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This article is written by a student writer from the Her Campus at Columbia Chicago chapter.

For a hot second there I thought the reason why I struggled with personal finance was just because I’m 19. I’m a baby adult, I don’t have a steady income. My finances are merely based off part-time jobs and my refund check at the beginning of each semester.

Then I realized my age has little to do with the issue. Education on finances is not required for American’s upon high school graduation, which when you think about it, makes NO sense. Why not require people to take classes on budgeting, taxes, 401k’s and more?

We all have to grow up to be operating adults in society. We currently have this system set in place where your relatives are responsible for teaching you about finances. Which I guess makes sense, but what if your parents are still struggling to figure it out?

My friends and their relationships with their parents, in terms of money, range from zero expectations to their moms taking them shopping at each turn of the season. As an outsider, and as someone who doesn’t expect help from their parents, this can be incredibly frustrating to witness.

I was thrown into this money-world with no training, besides the car payment I was responsible for in high school since my parents made me pay for my own car. My mindset on money was, “have at least $500 in your savings account,” and “don’t spend more than $100 a week.” Since I moved to Chicago for school, I no longer work a waitressing job and this mindset doesn’t really work anymore.

In a study conducted by Next-Gen Personal Finance, a non-profit working to provide free financial education to high school students found that only 16.4 percent of high school students are required to take a personal finance class in order to graduate.

The study analyzed 13 million students from 11,000 high schools nationwide.

Something else that caught my eye was the fact that of the 11,000 high schools, 64.7 percent of students attend a high school that offers at least one personal finance class. So the opportunities are there but on an at-will basis.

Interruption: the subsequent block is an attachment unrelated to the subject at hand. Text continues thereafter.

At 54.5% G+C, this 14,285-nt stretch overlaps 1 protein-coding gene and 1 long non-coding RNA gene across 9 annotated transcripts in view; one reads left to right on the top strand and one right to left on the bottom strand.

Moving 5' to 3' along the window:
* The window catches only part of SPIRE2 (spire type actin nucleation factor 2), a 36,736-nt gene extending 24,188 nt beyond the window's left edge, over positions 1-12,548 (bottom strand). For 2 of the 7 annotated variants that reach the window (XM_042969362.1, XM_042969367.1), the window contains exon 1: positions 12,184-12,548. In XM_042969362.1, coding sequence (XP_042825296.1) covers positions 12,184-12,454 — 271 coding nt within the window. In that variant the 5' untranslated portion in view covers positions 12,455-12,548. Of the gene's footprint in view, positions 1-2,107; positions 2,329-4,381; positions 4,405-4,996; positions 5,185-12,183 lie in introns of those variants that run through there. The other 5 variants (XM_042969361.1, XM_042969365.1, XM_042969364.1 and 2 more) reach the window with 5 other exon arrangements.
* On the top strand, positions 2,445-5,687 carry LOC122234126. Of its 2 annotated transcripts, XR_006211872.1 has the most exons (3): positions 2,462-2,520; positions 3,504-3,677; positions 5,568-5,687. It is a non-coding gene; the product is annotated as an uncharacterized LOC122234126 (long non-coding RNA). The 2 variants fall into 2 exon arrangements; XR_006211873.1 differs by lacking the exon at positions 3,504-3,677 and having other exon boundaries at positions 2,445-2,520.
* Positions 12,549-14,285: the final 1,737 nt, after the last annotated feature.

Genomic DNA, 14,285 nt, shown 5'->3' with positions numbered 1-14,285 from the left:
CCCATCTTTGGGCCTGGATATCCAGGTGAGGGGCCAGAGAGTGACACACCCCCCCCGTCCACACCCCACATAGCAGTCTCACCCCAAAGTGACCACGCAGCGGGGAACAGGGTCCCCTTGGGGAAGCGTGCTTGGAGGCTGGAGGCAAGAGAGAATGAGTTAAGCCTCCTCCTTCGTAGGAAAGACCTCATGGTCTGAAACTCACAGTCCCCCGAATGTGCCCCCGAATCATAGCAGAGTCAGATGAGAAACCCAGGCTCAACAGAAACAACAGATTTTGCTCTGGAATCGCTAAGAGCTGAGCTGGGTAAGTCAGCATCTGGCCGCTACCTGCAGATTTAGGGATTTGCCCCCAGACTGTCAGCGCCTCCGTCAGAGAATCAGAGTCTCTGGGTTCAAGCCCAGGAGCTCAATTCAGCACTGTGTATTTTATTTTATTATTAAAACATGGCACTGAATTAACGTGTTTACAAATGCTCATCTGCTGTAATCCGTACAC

Requiring these courses is where we as a country can fix our financial instability. In a Forbes article by Dani Pascarella, she mentioned four areas of improvements Americans could be making.

From the article, Pascarella made the point that 44 percent of Americans don’t have enough to cover a $400 emergency. If I was still living by my “$500 in your savings account” policy, then I’d literally have $100 to my name.

I hope this article can serve as a heads up to parents, teachers and other college students who have little to no clue on what they’re doing. Money wise, Americans are struggling to make smart budget-friendly decisions and this isn’t a consequence of their own.

Money is stressful, so I understand why most people avoid confrontation with it as much as they can. However, just like you’d invest in a weekend out with friends to escape from class and work, try investing in your spending habits.

While some of us aren’t in high school anymore and don’t have the opportunity to squeeze a personal finance course into our schedule, we do have other options. YouTube channels, books, online courses, courses at a local community college, etc, etc, etc. The opportunities are out there, as long as you’re making the conscious effort to pursue them.

Bridget Ekis

Columbia Chicago '21

Sophomore at Columbia College Chicago majoring in multimedia photojournalism. Lover of all things comedy, relationships and dog related.
Briana Kennedy

Columbia Chicago '19

I am a Columbia College Chicago student majoring in Advertising and double minoring in Marketing and Social Media & Digital Strategy. I am currently a strategy intern for Fusion92. In my free time, I enjoy reading, running, watching Netflix, exploring Chicago, and finding the cutest coffee shops.